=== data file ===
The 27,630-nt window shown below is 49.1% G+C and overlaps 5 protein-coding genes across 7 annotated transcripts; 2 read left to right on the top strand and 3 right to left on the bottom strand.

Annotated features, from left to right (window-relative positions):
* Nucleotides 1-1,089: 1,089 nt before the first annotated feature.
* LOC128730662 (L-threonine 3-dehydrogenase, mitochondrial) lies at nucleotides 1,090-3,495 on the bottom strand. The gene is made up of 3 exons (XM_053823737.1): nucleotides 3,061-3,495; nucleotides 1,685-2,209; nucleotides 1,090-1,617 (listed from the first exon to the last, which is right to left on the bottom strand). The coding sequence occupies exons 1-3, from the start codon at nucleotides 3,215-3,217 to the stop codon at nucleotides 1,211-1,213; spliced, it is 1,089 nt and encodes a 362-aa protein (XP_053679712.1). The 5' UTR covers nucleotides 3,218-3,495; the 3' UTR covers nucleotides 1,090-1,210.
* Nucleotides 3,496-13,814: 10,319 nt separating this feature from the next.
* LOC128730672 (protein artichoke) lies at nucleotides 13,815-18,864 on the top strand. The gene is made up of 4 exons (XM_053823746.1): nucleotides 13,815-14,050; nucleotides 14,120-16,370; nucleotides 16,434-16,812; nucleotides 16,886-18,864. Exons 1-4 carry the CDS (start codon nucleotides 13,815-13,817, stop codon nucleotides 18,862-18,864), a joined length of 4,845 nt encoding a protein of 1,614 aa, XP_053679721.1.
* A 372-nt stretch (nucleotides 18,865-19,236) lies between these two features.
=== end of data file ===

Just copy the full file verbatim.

The 27,630-nt window shown below is 49.1% G+C and overlaps 5 protein-coding genes across 7 annotated transcripts; 2 read left to right on the top strand and 3 right to left on the bottom strand.

Annotated features, from left to right (window-relative positions):
* Nucleotides 1-1,089: 1,089 nt before the first annotated feature.
* LOC128730662 (L-threonine 3-dehydrogenase, mitochondrial) lies at nucleotides 1,090-3,495 on the bottom strand. The gene is made up of 3 exons (XM_053823737.1): nucleotides 3,061-3,495; nucleotides 1,685-2,209; nucleotides 1,090-1,617 (listed from the first exon to the last, which is right to left on the bottom strand). The coding sequence occupies exons 1-3, from the start codon at nucleotides 3,215-3,217 to the stop codon at nucleotides 1,211-1,213; spliced, it is 1,089 nt and encodes a 362-aa protein (XP_053679712.1). The 5' UTR covers nucleotides 3,218-3,495; the 3' UTR covers nucleotides 1,090-1,210.
* Nucleotides 3,496-13,814: 10,319 nt separating this feature from the next.
* LOC128730672 (protein artichoke) lies at nucleotides 13,815-18,864 on the top strand. The gene is made up of 4 exons (XM_053823746.1): nucleotides 13,815-14,050; nucleotides 14,120-16,370; nucleotides 16,434-16,812; nucleotides 16,886-18,864. Exons 1-4 carry the CDS (start codon nucleotides 13,815-13,817, stop codon nucleotides 18,862-18,864), a joined length of 4,845 nt encoding a protein of 1,614 aa, XP_053679721.1.
* A 372-nt stretch (nucleotides 18,865-19,236) lies between these two features.